Sport How to stop a superstar is biggest challenge in NHL playoffs

19:46  21 april  2017
19:46  21 april  2017 Source:   Associated Press

Oilers ready for Sharks challenge as they return to playoffs

  Oilers ready for Sharks challenge as they return to playoffs Jordan Eberle shrugs off the notion that he and the rest of the Edmonton Oilers might be a little wide-eyed when the puck drops in their playoff series against the San Jose Sharks. The Sharks are the defending Western Conference champions, with savvy veterans who have been to the postseason plenty of times. Eberle isn't worried about it."We have enough experience in this locker room to handle the playoffs," he said.Eberle is especially looking forward to the tournament. He's in his seventh NHL season, all with Edmonton, and has yet to play for the big prize."This is usually the last day (of the season) for me," Eberle said.

Nothing gets more attention in the Stanley Cup playoffs than a superstar , from the likes of McDavid, Ovechkin and Crosby to rookie of the year front-runner Auston Matthews and game-changing defensemen Erik Karlsson and But the work to stop a star begins well before he takes a shot on net.

Any time Connor McDavid, Alex Ovechkin or Sidney Crosby goes over the boards, everyone in the arena is watching and waiting for something special to happen. From the opposing bench, tireless efforts have gone into preventing that.

Oilers ready for Sharks challenge as they return to playoffs

  Oilers ready for Sharks challenge as they return to playoffs Jordan Eberle shrugs off the notion that he and the rest of the Edmonton Oilers might be a little wide-eyed when the puck drops in their playoff series against the San Jose Sharks. The Sharks are the defending Western Conference champions, with savvy veterans who have been to the postseason plenty of times. Eberle isn't worried about it."We have enough experience in this locker room to handle the playoffs," he said.Eberle is especially looking forward to the tournament. He's in his seventh NHL season, all with Edmonton, and has yet to play for the big prize."This is usually the last day (of the season) for me," Eberle said.

Any time Connor McDavid, Alex Ovechkin or Sidney Crosby goes over the boards, everyone in the arena is watching and waiting for something special to happen. From the opposing bench, tireless efforts have gone into preventing that.

Nothing gets more attention in the Stanley Cup playoffs than a superstar , from the likes of McDavid, Ovechkin and Crosby to rookie of the year front-runner Auston Matthews and game-changing defensemen Erik Karlsson and But the work to stop a star begins well before he takes a shot on net.

Any time Connor McDavid, Alex Ovechkin or Sidney Crosby goes over the boards, everyone in the arena is watching and waiting for something special to happen.

From the opposing bench, tireless efforts have gone into preventing that.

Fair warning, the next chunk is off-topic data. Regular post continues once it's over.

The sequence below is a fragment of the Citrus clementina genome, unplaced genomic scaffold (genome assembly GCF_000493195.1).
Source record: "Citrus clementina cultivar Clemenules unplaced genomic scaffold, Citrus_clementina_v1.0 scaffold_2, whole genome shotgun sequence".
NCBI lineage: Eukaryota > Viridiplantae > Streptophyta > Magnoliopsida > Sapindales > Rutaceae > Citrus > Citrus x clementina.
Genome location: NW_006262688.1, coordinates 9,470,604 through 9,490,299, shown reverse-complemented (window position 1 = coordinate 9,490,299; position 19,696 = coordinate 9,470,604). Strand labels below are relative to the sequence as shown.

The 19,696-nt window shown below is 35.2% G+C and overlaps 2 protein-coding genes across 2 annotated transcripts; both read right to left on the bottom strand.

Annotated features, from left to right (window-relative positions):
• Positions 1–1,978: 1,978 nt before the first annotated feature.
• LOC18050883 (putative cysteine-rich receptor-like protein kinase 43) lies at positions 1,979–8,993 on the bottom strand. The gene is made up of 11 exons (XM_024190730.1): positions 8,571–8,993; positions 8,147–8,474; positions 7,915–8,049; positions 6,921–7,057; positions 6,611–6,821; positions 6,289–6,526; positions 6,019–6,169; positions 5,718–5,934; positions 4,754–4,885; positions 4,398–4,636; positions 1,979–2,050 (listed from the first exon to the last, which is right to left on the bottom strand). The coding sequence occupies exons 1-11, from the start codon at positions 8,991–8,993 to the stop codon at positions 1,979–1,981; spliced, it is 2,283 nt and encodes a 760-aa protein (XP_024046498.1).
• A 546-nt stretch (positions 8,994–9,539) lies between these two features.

Nothing gets more attention in the Stanley Cup playoffs than a superstar, from the likes of McDavid, Ovechkin and Crosby to rookie of the year front-runner Auston Matthews and game-changing defensemen Erik Karlsson and Brent Burns. Slowing them down takes days of preparation and scouting, the right strategy and a village on the ice to keep top players from taking over a game or a series.

''Those guys are difference-makers in the game,'' said coach Peter DeBoer, whose San Jose Sharks have held McDavid of the Edmonton Oilers to three points in five games. ''When you look at the analytics and the percentage of the offense he's involved with with their team, it's something you'd be crazy not to pay attention to.''

With workload down for Ovechkin, Caps primed for playoffs

  With workload down for Ovechkin, Caps primed for playoffs Tired of rolling over the NHL in the regular season and falling short in the playoffs, the Washington Capitals went to great lengths to make sure their best players won't be tired this time around.Alex Ovechkin saw the lowest ice time of his career, Nicklas Backstrom the lowest since his rookie year and Braden Holtby played fewer minutes than he ever has as a starting goaltender in an 82-game season. Balancing out the minutes and workload was an organizational effort to gear up for the playoffs and give the stacked Capitals the best chance to finally lift the Stanley Cup.

Share Adjust Comment Print. Any time Connor McDavid, Alex Ovechkin or Sidney Crosby goes over the boards, everyone in the arena is watching and waiting for something special to happen. From the opposing bench, tireless efforts have gone into preventing that.

Nothing gets more attention in the Stanley Cup playoffs than a superstar , from the likes of McDavid, Ovechkin and Crosby to rookie of the year front-runner Auston Matthews and game-changing defensemen Erik Karlsson and But the work to stop a star begins well before he takes a shot on net.

There's a reason lesser-known players Zack Kassian, Bobby Ryan, Jaden Schwartz and Jake Guentzel lead the playoffs in game-winning goals with so much attention devoted to bottling up and frustrating the stars.

''Everybody probably more focused in the D-zone and everywhere and try to be smart all three zones. Nobody wants to lose,'' Washington Capitals defenseman Dmitry Orlov said. ''Just kind of simple things defensively, but it's not always easy to do.''

Hockey is considered the ultimate team sport because it's more difficult for a single player to make a significant impact than in other sports, but the process of stopping him is more complex. Columbus coach John Tortorella said ''you can't map it out like football where you have a 3-4 defense'' and Capitals defenseman Matt Niskanen said it's not realistic to try something like a box and one in basketball.

Taking away a player's ''time and space'' is a time-honored hockey cliche, but it's also the best way to contain a star.

Draymond Green 'absolutely' ready for postseason scrutiny

  Draymond Green 'absolutely' ready for postseason scrutiny Draymond Green knows he’s a marked man of sorts, especially given how the postseason went last season. And with another playoff run set to begin this weekend, Green understands his perceived penchant for arguably “dirty” play — specifically involving his reputation for groin shots on opponents (something that even inspired a video game) — will mean the spotlight will be on him.